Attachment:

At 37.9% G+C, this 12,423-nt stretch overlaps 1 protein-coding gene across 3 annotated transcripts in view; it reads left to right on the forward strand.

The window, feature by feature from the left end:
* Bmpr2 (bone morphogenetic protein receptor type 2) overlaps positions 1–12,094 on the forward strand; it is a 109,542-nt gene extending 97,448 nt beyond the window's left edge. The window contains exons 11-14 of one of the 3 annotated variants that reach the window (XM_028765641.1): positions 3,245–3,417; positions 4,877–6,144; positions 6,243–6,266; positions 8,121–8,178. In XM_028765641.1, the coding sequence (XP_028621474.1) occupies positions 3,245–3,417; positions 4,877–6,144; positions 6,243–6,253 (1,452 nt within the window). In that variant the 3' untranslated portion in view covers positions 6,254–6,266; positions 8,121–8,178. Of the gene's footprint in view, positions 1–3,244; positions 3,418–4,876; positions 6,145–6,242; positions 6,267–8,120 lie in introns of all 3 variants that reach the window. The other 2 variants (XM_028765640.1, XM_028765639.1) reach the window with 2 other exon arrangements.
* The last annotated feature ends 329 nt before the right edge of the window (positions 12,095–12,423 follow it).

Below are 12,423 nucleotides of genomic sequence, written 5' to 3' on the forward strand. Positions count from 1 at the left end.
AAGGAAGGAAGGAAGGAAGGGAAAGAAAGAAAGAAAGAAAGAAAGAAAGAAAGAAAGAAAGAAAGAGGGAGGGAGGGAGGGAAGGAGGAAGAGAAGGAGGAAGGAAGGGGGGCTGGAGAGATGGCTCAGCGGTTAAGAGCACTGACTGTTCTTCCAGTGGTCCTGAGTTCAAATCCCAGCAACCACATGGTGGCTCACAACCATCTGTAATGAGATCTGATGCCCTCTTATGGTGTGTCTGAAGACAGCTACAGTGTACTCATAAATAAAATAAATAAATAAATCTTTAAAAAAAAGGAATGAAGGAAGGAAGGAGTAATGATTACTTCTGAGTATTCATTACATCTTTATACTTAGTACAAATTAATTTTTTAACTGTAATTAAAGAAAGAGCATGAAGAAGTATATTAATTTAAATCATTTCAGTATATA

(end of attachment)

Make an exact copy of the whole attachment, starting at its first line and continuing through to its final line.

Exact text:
At 37.9% G+C, this 12,423-nt stretch overlaps 1 protein-coding gene across 3 annotated transcripts in view; it reads left to right on the forward strand.

The window, feature by feature from the left end:
* Bmpr2 (bone morphogenetic protein receptor type 2) overlaps positions 1–12,094 on the forward strand; it is a 109,542-nt gene extending 97,448 nt beyond the window's left edge. The window contains exons 11-14 of one of the 3 annotated variants that reach the window (XM_028765641.1): positions 3,245–3,417; positions 4,877–6,144; positions 6,243–6,266; positions 8,121–8,178. In XM_028765641.1, the coding sequence (XP_028621474.1) occupies positions 3,245–3,417; positions 4,877–6,144; positions 6,243–6,253 (1,452 nt within the window). In that variant the 3' untranslated portion in view covers positions 6,254–6,266; positions 8,121–8,178. Of the gene's footprint in view, positions 1–3,244; positions 3,418–4,876; positions 6,145–6,242; positions 6,267–8,120 lie in introns of all 3 variants that reach the window. The other 2 variants (XM_028765640.1, XM_028765639.1) reach the window with 2 other exon arrangements.
* The last annotated feature ends 329 nt before the right edge of the window (positions 12,095–12,423 follow it).

Below are 12,423 nucleotides of genomic sequence, written 5' to 3' on the forward strand. Positions count from 1 at the left end.
AAGGAAGGAAGGAAGGAAGGGAAAGAAAGAAAGAAAGAAAGAAAGAAAGAAAGAAAGAAAGAAAGAGGGAGGGAGGGAGGGAAGGAGGAAGAGAAGGAGGAAGGAAGGGGGGCTGGAGAGATGGCTCAGCGGTTAAGAGCACTGACTGTTCTTCCAGTGGTCCTGAGTTCAAATCCCAGCAACCACATGGTGGCTCACAACCATCTGTAATGAGATCTGATGCCCTCTTATGGTGTGTCTGAAGACAGCTACAGTGTACTCATAAATAAAATAAATAAATAAATCTTTAAAAAAAAGGAATGAAGGAAGGAAGGAGTAATGATTACTTCTGAGTATTCATTACATCTTTATACTTAGTACAAATTAATTTTTTAACTGTAATTAAAGAAAGAGCATGAAGAAGTATATTAATTTAAATCATTTCAGTATATA